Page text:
• From there, the Midway was a blur of humanity. CityBeat photographer and local music denizen Jesse Fox took a shot of me and Class X Radio host/local music aficionado/empresario Eddy Mullet, which apparently didn't damage her equipment in any significant way. In sort order, I was greeted by King Slice, his pal Justin, the always ebullient and sometimes menacing Venomous Valdez, the entire Broadway cast of the Black Owls, Paul Roberts, Big Jim and Stu (sans his I'm Stu hat, apparently confident in my recognition skills at this juncture), and Jet Lab guitarist Nick Barrows and his wife Robin. At some point in the Midway proceedings, I spotted the elusive and long-absent Matthew Fenton, along with Eric Appleby and Tricia Suit, motoring out of the Midway zone. They were gone before I could track them down (they must have see me coming, damn them), but when I mentioned the sighting to Nick, he said they were headed to the Chromeo set and would be back for the Black Owls.
• In the meantime, Owls guitarist Brandon Losacker took a mob of us (Owls frontman David Butler, Venomous, Slice, Justin and myself) to see his new conversion van, a behemoth from a bygone era. Cooler in the console, heated/cooled cupholders, TV, retractable bed, wood grain dash panel and a hundred other crazy features that makes it essentially a Swiss Army van. Incredible doesn't begin to describe it.
• Back at the Midway — a brilliant set up that, as the astute and ever fabulous Venomous Valdez noted, will have to undergo some changes next year with the advent of the rapidly progressing streetcar system — Sean Rhiney, Dave Purcell and Dave's wife Amy were hanging around to watch the Black Owls tear shit up. My Class X compatriot Eddy was back to witness the Owls' splendor, and at some point in the proceedings, my boss Mike Breen appeared like a magician's assistant. Breen sightings at MidPoint are like spotting nearly extinct species in the wild, so it's always great to know that he's an actual warm human being and not some weird holographic editorbot. (Editor’s note: I am both.)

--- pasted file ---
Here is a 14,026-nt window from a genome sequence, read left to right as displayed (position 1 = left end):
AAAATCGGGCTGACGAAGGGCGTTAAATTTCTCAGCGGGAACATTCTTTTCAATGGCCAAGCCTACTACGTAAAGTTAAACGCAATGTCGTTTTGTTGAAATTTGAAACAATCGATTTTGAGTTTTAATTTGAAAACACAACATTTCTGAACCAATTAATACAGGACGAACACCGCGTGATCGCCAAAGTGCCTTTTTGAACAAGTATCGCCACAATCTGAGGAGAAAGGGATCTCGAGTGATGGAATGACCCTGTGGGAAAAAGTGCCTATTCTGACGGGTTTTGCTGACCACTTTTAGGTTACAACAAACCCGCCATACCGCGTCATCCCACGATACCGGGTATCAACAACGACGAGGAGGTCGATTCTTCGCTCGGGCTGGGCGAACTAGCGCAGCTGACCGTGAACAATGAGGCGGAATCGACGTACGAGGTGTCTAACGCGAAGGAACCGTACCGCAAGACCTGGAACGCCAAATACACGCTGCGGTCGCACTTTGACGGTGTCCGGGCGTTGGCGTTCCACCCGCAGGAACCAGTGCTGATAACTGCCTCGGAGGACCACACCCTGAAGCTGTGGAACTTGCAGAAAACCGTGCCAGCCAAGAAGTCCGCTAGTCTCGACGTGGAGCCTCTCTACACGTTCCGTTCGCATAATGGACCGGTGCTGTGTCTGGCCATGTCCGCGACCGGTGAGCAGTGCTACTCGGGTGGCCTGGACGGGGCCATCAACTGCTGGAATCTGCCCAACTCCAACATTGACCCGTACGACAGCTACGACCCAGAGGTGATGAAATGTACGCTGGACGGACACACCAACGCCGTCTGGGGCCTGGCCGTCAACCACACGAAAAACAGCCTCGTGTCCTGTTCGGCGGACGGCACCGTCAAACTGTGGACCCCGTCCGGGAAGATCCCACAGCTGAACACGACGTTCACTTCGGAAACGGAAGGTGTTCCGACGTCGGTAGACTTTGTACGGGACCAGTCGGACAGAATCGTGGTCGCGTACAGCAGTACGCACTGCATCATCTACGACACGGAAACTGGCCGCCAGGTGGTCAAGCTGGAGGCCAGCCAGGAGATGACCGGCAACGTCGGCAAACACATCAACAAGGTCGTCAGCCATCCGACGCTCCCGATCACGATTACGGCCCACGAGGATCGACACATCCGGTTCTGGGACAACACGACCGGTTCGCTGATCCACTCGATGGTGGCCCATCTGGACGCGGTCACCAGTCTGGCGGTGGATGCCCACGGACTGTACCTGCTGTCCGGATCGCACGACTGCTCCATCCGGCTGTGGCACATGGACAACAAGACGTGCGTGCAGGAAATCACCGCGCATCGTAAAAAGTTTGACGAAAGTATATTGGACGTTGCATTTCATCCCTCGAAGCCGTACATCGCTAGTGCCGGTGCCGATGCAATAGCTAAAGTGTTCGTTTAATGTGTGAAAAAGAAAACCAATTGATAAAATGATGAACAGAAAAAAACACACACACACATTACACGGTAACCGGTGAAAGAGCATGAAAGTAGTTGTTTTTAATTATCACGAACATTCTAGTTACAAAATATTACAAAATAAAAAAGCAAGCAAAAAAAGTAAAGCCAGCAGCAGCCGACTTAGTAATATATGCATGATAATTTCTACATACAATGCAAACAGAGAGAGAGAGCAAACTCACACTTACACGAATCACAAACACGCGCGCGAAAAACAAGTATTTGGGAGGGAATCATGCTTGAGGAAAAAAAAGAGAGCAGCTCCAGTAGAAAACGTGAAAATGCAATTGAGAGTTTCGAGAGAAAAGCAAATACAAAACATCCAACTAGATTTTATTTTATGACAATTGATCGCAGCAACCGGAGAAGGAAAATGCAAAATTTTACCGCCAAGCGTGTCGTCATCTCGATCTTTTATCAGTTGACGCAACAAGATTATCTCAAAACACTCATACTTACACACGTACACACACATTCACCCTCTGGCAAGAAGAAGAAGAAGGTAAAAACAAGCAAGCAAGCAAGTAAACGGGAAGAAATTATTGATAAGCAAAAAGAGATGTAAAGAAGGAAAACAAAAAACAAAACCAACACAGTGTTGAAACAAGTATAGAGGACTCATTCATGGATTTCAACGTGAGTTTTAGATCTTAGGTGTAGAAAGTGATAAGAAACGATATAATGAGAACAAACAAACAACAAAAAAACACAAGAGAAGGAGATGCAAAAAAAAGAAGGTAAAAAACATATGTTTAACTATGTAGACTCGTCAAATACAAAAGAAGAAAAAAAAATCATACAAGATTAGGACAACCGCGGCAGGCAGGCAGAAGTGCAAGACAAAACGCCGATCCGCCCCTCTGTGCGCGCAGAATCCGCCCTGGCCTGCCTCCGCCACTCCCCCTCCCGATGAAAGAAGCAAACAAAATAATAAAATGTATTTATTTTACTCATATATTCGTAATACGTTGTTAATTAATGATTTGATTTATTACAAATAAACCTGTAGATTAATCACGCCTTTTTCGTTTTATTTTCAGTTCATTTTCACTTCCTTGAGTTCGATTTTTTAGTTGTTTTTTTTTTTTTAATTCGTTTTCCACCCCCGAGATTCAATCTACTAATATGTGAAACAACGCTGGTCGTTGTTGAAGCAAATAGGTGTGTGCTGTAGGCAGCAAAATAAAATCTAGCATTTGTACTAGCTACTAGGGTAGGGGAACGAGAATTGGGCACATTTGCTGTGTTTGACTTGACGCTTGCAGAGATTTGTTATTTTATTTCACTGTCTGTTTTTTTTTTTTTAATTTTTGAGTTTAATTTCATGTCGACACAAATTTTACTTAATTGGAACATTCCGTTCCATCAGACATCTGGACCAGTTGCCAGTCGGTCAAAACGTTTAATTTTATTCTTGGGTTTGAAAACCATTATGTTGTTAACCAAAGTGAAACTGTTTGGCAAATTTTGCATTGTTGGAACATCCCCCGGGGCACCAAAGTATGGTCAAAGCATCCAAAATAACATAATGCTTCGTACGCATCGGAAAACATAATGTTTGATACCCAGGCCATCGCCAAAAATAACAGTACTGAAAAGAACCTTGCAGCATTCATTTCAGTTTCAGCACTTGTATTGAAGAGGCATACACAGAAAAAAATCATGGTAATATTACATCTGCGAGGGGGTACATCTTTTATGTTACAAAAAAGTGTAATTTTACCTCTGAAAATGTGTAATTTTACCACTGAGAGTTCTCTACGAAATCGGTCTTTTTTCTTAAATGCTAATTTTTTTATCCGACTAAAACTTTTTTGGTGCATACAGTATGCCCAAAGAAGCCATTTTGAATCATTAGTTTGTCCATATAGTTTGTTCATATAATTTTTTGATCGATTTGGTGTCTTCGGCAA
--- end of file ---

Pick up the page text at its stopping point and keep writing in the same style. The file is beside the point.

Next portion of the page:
• Over at the Darlene show, I caught up with the always effusive and entertaining Mr. Fenton, along with Eric and Tricia. They were planning a trip down to the Taft to catch the Ghost Wolves and Barrence Whitfield and the Savages, both of which I dearly wanted to see but my recently bum left leg, the long walk and the chance that the St. Paul and the Broken Bones show would sell out the venue kept me from tagging along. On the way to Steelism, three guys on the sidewalk ahead of me confirmed that the show had gone clean and there was little chance of entry. The gimp makes a good decision every now and again.